By Blair Pott
As young people, we think that shifting from one relationship to another will somehow bring us into the arms of the one we are supposed to be with. However, all it seems to showcase is how low our standards can be. Our families can poke fun and say, “Oh, which one is this?” Then, we often smirk and say, “Oh, just Jay.” We say it as if the person we are dating is just another fling away from being “the one.” But, this one will not last either. This is because many failed relationships, in this generation, have happened because of technology. Social media is used for everything; including dating, which has now become a heartless task as one can dispose of another so quickly.
For many years, social media outlets have been the ideal way to meet a significant other. Age groups ranging from sixteen to thirty often use dating websites, such as Tinder, and Plenty of Fish. These sites provide potential “dating” contacts that live in nearby vicinities, which they believe the searcher will want to meet. From experience, these websites make one believe the little white lies they see displayed on the screen, but oftentimes, the cold hard facts are a slap in the face when the relationship comes crashing down. For the most part, the relationships from these websites average two-months in length because the guys are after a “hook-up.” That could also be said of some of the girls. In either case, a good percentage of those perusing dating sites are not interested in a commitment, but rather a streamline of half-truths to get what they want. Unfortunately, those half-truths can become the facts we think we know, as the relationship surges forward.
Dating has become an unfeeling task in our everyday lives. Because of technology, we can just fire-off a text to our significant other and carry on with our day, but how heartless is that? A quick text can be devoid of any feeling or attachment because the sender cannot see the receiver’s reaction. These impersonal messages often lead to many arguments for those who are dating. Arguments over misunderstood texts can create feelings of emptiness, risk, and hollowness. Those feelings come when one is sent something nasty and hateful. It is at this point, that the receiver has to figure out how not to let loose the nuclear cannon on the sender. Contemplating how to respond involves realization of the truth: “Is it truly worth it?” Most of the time, the answer is “No.” So, instead we detach ourselves even more, by saying, “Talk to you later,” hence, dismissing the argument like it never happened.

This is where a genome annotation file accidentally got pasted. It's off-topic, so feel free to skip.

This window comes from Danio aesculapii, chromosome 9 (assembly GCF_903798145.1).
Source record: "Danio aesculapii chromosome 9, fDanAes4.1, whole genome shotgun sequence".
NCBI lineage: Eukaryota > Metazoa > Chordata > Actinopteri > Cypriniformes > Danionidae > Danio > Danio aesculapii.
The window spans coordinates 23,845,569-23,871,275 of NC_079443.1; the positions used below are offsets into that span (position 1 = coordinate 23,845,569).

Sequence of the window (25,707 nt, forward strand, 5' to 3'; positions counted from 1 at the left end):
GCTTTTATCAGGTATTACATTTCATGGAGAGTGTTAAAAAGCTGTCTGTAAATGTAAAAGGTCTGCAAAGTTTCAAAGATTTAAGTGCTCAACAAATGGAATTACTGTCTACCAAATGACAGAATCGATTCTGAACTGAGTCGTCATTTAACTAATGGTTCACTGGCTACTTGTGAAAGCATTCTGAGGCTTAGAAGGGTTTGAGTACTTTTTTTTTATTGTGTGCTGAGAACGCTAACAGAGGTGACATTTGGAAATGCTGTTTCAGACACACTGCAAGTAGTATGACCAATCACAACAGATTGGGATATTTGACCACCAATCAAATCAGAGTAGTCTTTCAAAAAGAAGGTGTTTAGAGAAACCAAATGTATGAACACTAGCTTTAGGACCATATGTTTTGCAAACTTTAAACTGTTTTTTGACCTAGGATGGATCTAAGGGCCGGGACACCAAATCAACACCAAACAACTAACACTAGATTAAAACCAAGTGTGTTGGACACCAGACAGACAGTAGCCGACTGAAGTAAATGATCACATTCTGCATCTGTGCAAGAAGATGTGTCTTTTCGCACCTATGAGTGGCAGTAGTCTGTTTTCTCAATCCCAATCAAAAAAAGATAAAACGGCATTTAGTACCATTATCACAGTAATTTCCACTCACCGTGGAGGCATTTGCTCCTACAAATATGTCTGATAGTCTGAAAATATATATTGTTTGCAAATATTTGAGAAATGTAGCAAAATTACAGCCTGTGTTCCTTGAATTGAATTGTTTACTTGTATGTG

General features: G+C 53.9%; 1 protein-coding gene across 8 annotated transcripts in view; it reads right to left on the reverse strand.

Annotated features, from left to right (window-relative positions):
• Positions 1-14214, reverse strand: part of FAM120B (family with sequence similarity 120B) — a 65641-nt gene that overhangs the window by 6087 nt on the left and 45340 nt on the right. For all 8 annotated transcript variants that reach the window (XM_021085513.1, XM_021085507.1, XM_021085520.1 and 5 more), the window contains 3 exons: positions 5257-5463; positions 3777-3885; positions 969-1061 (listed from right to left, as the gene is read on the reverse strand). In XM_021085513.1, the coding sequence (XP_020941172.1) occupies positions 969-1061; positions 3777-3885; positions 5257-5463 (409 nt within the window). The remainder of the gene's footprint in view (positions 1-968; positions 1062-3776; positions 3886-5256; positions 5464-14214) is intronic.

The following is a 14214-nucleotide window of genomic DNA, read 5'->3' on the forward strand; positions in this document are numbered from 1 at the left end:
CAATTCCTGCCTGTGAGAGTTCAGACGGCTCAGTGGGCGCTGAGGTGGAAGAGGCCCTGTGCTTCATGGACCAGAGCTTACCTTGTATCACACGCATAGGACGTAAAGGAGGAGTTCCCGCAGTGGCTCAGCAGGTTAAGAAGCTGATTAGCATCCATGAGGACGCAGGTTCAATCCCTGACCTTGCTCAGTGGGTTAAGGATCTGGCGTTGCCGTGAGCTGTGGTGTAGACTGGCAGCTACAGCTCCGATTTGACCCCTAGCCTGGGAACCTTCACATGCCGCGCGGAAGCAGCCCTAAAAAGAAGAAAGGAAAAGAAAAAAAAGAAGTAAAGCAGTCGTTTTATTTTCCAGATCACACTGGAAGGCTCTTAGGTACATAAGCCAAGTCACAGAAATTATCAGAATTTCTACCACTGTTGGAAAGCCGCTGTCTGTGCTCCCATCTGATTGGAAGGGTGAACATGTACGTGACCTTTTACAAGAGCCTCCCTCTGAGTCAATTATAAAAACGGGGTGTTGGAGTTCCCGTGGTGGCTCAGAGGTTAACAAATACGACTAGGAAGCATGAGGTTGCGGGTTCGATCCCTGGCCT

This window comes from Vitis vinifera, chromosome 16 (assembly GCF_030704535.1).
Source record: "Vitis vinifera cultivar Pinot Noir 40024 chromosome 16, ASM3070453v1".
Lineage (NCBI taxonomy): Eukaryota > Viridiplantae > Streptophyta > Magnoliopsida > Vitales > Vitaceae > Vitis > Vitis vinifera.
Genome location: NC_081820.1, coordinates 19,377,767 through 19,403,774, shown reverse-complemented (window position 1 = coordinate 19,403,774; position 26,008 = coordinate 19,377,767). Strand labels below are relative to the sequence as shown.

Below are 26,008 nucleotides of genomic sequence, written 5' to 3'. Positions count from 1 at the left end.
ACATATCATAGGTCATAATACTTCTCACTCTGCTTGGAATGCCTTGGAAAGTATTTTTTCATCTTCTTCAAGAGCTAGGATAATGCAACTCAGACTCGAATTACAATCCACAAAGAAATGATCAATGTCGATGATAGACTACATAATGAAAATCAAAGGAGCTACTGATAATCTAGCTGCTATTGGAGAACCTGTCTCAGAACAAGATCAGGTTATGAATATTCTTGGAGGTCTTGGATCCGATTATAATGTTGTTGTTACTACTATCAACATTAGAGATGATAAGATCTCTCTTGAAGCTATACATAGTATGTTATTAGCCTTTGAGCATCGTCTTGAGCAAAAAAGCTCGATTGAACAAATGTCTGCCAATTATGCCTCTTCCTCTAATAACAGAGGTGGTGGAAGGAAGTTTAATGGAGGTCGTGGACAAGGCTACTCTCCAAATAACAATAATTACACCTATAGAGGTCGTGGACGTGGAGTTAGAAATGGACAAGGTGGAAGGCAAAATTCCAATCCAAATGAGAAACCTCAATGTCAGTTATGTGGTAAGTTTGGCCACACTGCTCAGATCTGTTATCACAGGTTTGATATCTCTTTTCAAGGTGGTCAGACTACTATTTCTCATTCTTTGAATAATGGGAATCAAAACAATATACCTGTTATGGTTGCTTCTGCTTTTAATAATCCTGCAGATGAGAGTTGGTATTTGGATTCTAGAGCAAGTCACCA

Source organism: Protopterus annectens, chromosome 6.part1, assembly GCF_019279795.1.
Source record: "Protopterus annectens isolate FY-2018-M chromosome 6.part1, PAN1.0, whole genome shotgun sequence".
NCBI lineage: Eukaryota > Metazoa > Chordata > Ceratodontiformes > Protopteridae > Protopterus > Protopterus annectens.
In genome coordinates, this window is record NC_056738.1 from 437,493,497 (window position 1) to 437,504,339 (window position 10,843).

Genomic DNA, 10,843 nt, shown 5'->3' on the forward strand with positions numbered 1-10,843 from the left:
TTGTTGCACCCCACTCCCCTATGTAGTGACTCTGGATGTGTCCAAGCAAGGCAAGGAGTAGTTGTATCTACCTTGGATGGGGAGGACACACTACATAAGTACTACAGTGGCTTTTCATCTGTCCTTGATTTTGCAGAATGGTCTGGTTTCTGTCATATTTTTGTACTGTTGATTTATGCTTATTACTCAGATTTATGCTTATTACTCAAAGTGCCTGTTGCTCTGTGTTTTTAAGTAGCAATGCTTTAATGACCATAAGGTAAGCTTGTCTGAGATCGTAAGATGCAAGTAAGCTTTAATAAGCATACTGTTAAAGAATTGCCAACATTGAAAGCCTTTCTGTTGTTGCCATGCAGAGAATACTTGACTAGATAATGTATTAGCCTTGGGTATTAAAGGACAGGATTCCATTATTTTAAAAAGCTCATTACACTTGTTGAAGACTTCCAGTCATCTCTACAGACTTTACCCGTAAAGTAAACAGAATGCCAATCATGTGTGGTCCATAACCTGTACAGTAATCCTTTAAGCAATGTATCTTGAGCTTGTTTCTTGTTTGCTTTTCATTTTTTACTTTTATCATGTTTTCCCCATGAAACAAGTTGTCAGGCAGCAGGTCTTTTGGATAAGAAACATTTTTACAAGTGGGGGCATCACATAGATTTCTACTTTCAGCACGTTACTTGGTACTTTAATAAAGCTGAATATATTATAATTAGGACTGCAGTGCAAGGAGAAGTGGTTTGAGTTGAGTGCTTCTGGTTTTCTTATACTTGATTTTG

In summary, being young, we can drop each other as soon as we pick each other up. We can be completely besotted today, and then feel nothing tomorrow. As a generation, we move on, bottling up the hurt or agony that a past relationship may have caused us. We do not sit around and wonder what we could have done differently, or even question, “What we did wrong?” Moving on, we ditch Jay and pick up Ian, hoping he will be “the one.” However, heartache remains attached, even as we recycle significant others, trying to find the missing piece to this never-ending jigsaw puzzle.